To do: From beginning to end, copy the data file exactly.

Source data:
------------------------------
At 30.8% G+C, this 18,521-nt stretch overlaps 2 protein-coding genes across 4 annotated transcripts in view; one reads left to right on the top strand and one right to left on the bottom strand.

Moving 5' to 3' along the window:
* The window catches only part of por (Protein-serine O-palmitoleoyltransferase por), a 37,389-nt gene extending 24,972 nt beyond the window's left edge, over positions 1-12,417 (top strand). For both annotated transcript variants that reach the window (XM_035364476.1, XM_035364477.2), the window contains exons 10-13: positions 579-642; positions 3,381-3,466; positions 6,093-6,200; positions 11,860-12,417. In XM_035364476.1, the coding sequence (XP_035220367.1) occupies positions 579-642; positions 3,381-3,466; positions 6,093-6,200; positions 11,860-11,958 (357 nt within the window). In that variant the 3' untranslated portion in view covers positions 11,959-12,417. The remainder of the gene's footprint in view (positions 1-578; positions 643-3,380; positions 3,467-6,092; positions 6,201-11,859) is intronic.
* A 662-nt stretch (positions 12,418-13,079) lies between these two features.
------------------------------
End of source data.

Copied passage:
At 30.8% G+C, this 18,521-nt stretch overlaps 2 protein-coding genes across 4 annotated transcripts in view; one reads left to right on the top strand and one right to left on the bottom strand.

Moving 5' to 3' along the window:
* The window catches only part of por (Protein-serine O-palmitoleoyltransferase por), a 37,389-nt gene extending 24,972 nt beyond the window's left edge, over positions 1-12,417 (top strand). For both annotated transcript variants that reach the window (XM_035364476.1, XM_035364477.2), the window contains exons 10-13: positions 579-642; positions 3,381-3,466; positions 6,093-6,200; positions 11,860-12,417. In XM_035364476.1, the coding sequence (XP_035220367.1) occupies positions 579-642; positions 3,381-3,466; positions 6,093-6,200; positions 11,860-11,958 (357 nt within the window). In that variant the 3' untranslated portion in view covers positions 11,959-12,417. The remainder of the gene's footprint in view (positions 1-578; positions 643-3,380; positions 3,467-6,092; positions 6,201-11,859) is intronic.
* A 662-nt stretch (positions 12,418-13,079) lies between these two features.